Drug-driver was nearly three times over limit
AMAN who drove after taking cocaine has been hauled before the courts.
Darren Peter Green, 49, was slurring his words, unable to stay still, and had dilated pupils when he was stopped by police in his car on Park Green in Macclesfield, magistrates heard.
A roadside drug test showed he had nearly three times the legal driving limit of cocaine in his system.
And when Green, of Tytherington Drive, Macclesfield, underwent a blood test, it showed he had nearly 40 times the legal limit of chemical benzoylecgonine, a metabolite made by the body after taking cocaine which stays in the body for longer.
Debbie Byrne, prosecuting, said: “Officers stopped the defendant on Park Green and he was under the influence of substances.
“He was slurring his speech, unable to stay still, his eyes were dilated and he appeared sleepy.
“A roadside drug test tested positive for cocaine. A blood test showed 27 nanogrammes of cocaine in a litre of blood when the legal limit is 10, and 1,892 nanogrammes of benzoylecgonine when the legal limit is 50. Both are a controlled drug so there is a second charge.”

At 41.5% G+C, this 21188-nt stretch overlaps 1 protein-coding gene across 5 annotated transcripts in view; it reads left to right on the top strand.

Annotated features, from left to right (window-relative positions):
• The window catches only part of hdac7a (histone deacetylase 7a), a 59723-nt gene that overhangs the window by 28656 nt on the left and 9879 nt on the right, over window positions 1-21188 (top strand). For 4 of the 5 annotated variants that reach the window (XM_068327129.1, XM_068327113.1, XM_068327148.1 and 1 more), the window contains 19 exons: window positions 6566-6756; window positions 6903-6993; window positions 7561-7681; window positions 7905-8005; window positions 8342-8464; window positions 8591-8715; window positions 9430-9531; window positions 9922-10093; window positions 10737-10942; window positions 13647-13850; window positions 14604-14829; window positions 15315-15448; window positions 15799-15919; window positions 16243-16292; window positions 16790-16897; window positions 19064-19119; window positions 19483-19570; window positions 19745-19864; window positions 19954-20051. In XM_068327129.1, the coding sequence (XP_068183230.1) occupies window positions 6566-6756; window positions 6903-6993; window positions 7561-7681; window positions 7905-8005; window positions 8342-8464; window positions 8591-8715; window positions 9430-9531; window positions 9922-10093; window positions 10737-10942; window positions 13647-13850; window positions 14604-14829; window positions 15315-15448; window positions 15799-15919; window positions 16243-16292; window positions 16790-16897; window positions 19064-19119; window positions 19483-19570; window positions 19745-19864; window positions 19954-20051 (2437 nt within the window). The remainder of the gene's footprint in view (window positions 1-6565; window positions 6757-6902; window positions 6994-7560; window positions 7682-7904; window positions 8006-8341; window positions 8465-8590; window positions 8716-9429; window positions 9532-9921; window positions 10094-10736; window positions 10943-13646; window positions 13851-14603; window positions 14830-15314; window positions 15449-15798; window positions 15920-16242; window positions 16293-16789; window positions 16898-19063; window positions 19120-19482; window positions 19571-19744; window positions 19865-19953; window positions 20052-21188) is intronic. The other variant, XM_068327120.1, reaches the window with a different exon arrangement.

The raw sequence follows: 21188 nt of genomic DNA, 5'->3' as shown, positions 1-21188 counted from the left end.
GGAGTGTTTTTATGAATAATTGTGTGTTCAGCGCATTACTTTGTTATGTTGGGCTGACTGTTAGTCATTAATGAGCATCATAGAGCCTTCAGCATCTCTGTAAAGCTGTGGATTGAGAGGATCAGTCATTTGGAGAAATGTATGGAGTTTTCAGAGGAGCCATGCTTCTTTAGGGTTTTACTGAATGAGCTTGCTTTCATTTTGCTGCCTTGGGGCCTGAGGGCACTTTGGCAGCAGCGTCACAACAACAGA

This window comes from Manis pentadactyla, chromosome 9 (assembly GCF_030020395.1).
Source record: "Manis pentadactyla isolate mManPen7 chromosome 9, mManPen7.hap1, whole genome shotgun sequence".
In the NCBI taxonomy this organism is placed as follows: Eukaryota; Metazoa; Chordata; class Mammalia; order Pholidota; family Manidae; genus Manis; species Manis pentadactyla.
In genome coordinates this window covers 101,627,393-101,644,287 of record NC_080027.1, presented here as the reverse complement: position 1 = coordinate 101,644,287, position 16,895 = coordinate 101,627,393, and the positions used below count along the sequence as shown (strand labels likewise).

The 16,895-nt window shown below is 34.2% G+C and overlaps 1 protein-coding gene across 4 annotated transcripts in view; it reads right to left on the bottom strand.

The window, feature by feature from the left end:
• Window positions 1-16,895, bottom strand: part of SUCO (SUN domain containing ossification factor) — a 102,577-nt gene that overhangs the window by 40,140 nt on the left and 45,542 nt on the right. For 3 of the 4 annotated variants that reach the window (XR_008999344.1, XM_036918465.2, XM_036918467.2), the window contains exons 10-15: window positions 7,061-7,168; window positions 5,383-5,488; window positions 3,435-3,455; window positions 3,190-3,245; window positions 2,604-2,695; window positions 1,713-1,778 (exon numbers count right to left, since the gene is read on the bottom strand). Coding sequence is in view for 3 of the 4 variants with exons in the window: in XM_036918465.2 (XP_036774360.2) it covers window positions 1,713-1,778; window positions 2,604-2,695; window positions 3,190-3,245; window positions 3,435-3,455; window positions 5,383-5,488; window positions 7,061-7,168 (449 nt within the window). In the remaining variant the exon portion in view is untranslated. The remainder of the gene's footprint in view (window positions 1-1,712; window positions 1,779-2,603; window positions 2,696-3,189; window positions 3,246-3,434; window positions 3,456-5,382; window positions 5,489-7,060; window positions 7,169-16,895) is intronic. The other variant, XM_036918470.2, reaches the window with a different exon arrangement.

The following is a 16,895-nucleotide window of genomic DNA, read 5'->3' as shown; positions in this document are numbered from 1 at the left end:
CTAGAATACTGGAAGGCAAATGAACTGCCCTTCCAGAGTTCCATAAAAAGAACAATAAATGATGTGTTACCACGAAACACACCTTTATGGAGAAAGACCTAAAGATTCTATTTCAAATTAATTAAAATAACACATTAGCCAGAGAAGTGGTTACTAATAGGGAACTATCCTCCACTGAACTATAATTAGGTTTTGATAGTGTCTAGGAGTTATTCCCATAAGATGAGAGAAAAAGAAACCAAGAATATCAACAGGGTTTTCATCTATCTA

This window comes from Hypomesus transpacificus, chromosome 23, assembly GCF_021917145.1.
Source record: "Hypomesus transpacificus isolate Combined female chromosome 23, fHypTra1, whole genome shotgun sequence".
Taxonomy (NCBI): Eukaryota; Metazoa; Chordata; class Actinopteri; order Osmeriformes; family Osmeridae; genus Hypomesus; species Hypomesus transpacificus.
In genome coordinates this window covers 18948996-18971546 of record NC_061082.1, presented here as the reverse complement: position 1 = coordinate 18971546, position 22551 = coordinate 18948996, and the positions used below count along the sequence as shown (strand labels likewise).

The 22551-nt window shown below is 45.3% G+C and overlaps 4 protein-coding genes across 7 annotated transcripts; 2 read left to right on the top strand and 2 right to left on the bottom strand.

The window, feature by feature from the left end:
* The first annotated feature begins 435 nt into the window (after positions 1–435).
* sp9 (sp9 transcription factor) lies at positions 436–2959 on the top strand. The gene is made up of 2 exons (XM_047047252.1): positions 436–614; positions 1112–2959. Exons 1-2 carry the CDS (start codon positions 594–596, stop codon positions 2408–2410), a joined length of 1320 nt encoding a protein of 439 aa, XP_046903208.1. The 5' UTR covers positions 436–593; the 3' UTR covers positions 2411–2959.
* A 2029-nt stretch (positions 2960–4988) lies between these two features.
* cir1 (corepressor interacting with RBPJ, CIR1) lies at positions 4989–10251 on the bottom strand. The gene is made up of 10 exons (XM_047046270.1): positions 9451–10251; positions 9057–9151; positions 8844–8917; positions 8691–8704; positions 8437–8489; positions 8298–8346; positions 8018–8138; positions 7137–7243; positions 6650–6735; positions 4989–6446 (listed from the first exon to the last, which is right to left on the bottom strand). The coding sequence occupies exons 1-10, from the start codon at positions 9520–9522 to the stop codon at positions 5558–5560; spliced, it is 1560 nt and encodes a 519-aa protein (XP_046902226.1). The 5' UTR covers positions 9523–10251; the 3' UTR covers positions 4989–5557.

Defending, John Gallagher said: “This was a simple stop check. There was no inconsiderate driving, speeding or swerving in the road.”
He added that Green had pleaded guilty to two charges of drug driving both relating to the same incident, but questioned the need of the charge relating to the by-product.
He said: “There is another case coming up later when benzoylecgonine was present because the person had taken cocaine but a few days previously.
“In that case cocaine was not present but the by-product was.”
Magistrates fined Green £120, £85 court costs and £20 victim surcharge and banned him from driving for 40 months.
Chairman of the bench Virginia Platt said: “This is up from three years because of the high level of drugs in your system.”
Lauren Costello, district crown prosecutor for Mersey-Cheshire Crown Prosecution Service, said it was a high reading for benzoylecgonine, adding: “He was charged with the two offences because the law creates separate offences for the active and the byproduct of cocaine.
“This is because cocaine metabolises very quickly and the by-product doesn’t, so placing two charges avoids someone seeming less influenced than they might have been at the time of driving.”
‘He was slurring his speech’